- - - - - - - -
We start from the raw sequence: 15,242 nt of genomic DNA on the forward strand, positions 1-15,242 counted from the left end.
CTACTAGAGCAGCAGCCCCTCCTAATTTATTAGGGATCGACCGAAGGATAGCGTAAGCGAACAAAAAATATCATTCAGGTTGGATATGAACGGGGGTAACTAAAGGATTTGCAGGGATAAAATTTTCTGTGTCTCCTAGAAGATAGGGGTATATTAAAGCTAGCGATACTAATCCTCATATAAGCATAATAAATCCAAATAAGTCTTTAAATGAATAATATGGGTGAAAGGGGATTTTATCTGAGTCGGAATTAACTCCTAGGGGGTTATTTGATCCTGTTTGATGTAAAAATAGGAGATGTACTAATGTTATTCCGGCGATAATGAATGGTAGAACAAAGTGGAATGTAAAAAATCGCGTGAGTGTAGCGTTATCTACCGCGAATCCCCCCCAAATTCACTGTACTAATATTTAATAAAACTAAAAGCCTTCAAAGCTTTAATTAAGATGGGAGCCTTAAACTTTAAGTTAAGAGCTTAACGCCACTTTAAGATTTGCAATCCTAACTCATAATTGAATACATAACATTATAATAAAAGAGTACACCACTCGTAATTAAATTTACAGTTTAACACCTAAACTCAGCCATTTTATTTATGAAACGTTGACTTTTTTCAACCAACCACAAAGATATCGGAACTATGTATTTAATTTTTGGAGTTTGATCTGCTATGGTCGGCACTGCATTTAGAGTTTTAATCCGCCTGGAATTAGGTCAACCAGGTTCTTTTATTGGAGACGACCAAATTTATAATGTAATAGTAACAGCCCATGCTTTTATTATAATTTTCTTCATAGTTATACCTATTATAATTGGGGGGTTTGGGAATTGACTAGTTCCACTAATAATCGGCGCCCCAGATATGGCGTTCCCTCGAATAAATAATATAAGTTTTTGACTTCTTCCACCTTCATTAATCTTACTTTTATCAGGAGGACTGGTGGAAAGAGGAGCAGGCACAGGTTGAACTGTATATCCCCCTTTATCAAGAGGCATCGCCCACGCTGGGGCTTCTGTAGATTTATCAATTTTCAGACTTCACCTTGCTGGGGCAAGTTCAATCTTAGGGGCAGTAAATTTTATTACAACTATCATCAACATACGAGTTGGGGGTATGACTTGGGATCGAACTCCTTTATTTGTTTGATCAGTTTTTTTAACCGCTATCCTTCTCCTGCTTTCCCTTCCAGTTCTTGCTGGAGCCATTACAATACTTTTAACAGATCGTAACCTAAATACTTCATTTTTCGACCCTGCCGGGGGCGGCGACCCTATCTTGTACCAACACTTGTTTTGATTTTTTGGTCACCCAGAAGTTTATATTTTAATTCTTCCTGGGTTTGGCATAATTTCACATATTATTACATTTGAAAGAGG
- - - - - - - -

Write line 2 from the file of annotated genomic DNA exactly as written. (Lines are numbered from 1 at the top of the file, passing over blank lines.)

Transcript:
CTACTAGAGCAGCAGCCCCTCCTAATTTATTAGGGATCGACCGAAGGATAGCGTAAGCGAACAAAAAATATCATTCAGGTTGGATATGAACGGGGGTAACTAAAGGATTTGCAGGGATAAAATTTTCTGTGTCTCCTAGAAGATAGGGGTATATTAAAGCTAGCGATACTAATCCTCATATAAGCATAATAAATCCAAATAAGTCTTTAAATGAATAATATGGGTGAAAGGGGATTTTATCTGAGTCGGAATTAACTCCTAGGGGGTTATTTGATCCTGTTTGATGTAAAAATAGGAGATGTACTAATGTTATTCCGGCGATAATGAATGGTAGAACAAAGTGGAATGTAAAAAATCGCGTGAGTGTAGCGTTATCTACCGCGAATCCCCCCCAAATTCACTGTACTAATATTTAATAAAACTAAAAGCCTTCAAAGCTTTAATTAAGATGGGAGCCTTAAACTTTAAGTTAAGAGCTTAACGCCACTTTAAGATTTGCAATCCTAACTCATAATTGAATACATAACATTATAATAAAAGAGTACACCACTCGTAATTAAATTTACAGTTTAACACCTAAACTCAGCCATTTTATTTATGAAACGTTGACTTTTTTCAACCAACCACAAAGATATCGGAACTATGTATTTAATTTTTGGAGTTTGATCTGCTATGGTCGGCACTGCATTTAGAGTTTTAATCCGCCTGGAATTAGGTCAACCAGGTTCTTTTATTGGAGACGACCAAATTTATAATGTAATAGTAACAGCCCATGCTTTTATTATAATTTTCTTCATAGTTATACCTATTATAATTGGGGGGTTTGGGAATTGACTAGTTCCACTAATAATCGGCGCCCCAGATATGGCGTTCCCTCGAATAAATAATATAAGTTTTTGACTTCTTCCACCTTCATTAATCTTACTTTTATCAGGAGGACTGGTGGAAAGAGGAGCAGGCACAGGTTGAACTGTATATCCCCCTTTATCAAGAGGCATCGCCCACGCTGGGGCTTCTGTAGATTTATCAATTTTCAGACTTCACCTTGCTGGGGCAAGTTCAATCTTAGGGGCAGTAAATTTTATTACAACTATCATCAACATACGAGTTGGGGGTATGACTTGGGATCGAACTCCTTTATTTGTTTGATCAGTTTTTTTAACCGCTATCCTTCTCCTGCTTTCCCTTCCAGTTCTTGCTGGAGCCATTACAATACTTTTAACAGATCGTAACCTAAATACTTCATTTTTCGACCCTGCCGGGGGCGGCGACCCTATCTTGTACCAACACTTGTTTTGATTTTTTGGTCACCCAGAAGTTTATATTTTAATTCTTCCTGGGTTTGGCATAATTTCACATATTATTACATTTGAAAGAGG